IV dextrose can precipitate acute thiamine deficiency (due to increased consumption of thiamine). This is more likely to occur in patients with low thiamine levels (e.g., alcoholism, severe malnutrition).



MRS

DeNT



14.2 Wernicke-Korsakoff Syndrome






















Background




  • Typically occurs in alcoholics or severely malnourished patients, due to thiamine deficiency.



  • Can be precipitated by administration of IV glucose without thiamine.


Presentation


Wernicke’s syndrome or encephalopathy




  • Delirium (confusion).



  • Oculomotor dysfunction: nystagmus, lateral rectus palsy (almost always bilateral), and conjugate gaze palsy (due to involvement of oculomotor nerve).



  • Gait ataxia.



  • Imaging may reveal small lesions in midline brain structures.


Korsakoff syndrome


After acute features of Wernicke improve, patients may develop chronic memory impairment.
Presentation: Retro-anterograde amnesia, apathy of amnesia, and confabulation (patient typically makes up for what they cannot remember: an “honest” lie).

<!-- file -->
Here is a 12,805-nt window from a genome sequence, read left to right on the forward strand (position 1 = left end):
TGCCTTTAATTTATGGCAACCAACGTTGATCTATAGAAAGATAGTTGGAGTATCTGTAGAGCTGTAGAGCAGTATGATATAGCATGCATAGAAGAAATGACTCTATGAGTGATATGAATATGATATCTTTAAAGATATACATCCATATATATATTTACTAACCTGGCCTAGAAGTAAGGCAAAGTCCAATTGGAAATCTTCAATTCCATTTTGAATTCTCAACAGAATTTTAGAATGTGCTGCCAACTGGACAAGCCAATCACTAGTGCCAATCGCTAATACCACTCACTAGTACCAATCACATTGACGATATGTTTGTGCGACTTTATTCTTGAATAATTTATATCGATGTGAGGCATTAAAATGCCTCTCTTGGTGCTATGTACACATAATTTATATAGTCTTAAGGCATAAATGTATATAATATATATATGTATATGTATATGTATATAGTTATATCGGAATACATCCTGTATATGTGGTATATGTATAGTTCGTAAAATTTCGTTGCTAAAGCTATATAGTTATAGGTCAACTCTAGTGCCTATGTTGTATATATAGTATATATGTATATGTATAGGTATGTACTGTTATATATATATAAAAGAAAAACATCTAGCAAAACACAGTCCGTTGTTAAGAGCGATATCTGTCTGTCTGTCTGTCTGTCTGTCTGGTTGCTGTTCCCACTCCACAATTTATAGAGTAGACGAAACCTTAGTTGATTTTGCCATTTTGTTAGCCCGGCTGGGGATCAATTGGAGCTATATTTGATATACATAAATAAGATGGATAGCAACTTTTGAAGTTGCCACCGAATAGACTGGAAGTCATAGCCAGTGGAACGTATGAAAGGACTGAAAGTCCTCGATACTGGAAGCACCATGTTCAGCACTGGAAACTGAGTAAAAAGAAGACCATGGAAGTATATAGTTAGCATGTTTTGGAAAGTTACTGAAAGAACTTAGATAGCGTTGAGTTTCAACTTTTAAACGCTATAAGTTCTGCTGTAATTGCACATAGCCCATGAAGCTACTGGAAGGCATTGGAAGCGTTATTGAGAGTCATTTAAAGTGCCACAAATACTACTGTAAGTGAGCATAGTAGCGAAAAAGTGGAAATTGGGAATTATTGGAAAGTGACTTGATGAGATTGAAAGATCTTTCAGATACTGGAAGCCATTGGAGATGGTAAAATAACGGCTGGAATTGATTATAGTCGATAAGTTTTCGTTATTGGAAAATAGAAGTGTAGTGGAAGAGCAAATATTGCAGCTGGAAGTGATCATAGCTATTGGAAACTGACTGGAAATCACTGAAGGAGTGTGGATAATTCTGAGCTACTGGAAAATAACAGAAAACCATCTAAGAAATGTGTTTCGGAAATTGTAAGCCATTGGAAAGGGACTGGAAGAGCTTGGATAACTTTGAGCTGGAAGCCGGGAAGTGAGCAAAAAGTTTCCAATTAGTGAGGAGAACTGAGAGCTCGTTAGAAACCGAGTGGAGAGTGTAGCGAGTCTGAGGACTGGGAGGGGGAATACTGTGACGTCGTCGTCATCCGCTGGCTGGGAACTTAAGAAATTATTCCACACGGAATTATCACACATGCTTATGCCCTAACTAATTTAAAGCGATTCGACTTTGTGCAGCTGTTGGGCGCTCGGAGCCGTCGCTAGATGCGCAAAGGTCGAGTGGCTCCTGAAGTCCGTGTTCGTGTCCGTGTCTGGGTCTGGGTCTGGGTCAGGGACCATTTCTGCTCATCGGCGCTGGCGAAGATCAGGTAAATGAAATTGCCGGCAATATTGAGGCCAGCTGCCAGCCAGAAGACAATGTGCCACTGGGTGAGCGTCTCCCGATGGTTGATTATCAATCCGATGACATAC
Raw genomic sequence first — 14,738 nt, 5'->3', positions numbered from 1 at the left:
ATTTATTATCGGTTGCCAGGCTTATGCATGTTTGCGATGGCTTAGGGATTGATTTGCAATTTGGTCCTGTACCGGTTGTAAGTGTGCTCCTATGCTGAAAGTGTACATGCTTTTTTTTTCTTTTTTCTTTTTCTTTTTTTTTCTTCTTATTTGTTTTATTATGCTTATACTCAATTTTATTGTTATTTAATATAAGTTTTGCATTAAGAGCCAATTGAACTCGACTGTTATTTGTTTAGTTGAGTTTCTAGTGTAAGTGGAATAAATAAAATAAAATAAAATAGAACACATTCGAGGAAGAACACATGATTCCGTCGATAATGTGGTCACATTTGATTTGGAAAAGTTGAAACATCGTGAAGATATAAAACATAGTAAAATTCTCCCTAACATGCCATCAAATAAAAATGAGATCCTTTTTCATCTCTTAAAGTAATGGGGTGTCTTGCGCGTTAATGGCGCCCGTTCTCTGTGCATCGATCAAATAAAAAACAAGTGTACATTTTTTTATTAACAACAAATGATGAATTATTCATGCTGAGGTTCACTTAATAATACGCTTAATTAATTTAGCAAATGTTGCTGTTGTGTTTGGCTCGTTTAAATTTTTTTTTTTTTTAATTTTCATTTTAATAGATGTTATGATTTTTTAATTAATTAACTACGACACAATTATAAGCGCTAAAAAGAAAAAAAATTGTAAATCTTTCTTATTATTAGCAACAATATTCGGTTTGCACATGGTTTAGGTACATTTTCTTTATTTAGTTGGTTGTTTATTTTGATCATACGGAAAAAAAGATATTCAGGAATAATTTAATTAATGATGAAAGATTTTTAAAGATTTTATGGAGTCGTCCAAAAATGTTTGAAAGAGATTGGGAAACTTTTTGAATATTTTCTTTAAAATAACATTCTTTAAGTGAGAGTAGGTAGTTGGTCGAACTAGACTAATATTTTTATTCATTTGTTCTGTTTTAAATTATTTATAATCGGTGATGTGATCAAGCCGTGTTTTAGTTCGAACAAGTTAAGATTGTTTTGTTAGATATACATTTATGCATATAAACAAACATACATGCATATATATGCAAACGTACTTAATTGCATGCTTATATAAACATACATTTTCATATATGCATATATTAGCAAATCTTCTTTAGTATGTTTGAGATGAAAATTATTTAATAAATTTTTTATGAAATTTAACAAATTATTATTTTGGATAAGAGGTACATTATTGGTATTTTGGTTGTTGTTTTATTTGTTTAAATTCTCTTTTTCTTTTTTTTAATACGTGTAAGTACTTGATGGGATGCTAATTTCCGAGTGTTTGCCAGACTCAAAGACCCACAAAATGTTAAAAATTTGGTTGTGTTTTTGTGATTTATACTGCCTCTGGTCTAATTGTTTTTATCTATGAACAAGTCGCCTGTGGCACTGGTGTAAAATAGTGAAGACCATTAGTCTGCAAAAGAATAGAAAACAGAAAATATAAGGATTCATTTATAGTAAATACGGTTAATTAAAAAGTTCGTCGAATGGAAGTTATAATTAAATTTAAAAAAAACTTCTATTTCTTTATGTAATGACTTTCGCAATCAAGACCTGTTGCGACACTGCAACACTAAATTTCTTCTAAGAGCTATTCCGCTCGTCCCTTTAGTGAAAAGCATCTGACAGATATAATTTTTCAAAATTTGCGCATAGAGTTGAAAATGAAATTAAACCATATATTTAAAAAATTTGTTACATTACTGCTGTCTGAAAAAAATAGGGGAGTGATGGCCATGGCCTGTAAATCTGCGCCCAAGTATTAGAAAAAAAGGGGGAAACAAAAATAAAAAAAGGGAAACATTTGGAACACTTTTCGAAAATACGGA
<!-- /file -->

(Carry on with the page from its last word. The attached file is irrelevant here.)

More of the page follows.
Common imaging finding is atrophy of mammillary bodies.


Management




  • Thiamine replacement.



  • Supportive treatment.



MRS

WERNICKE’S DOG



14.3 Causes of Circulatory Collapse


For pulseless ventricular tachycardia or v-fib, please refer to Chapter 4, cardiology for further details




  • Pulseless electrical activity



14.3.1 Pulseless Electrical Activity (PEA)


Definition: Electrocardiography (EKG) or telemetry shows electrical activity, but patient does not have a pulse.


Etiology:







































4H


4T


Hypovolemia


NSIM volume resuscitation a


Toxins


For example, overdose with sedatives, tricyclic antidepressants, heroine, etc.


Hyperkalemia or Hypokalemia


Hyperkalemia is common in dialysis patients who have missed treatment.


Tamponade (cardiac)


NSIM: pericardiocentesis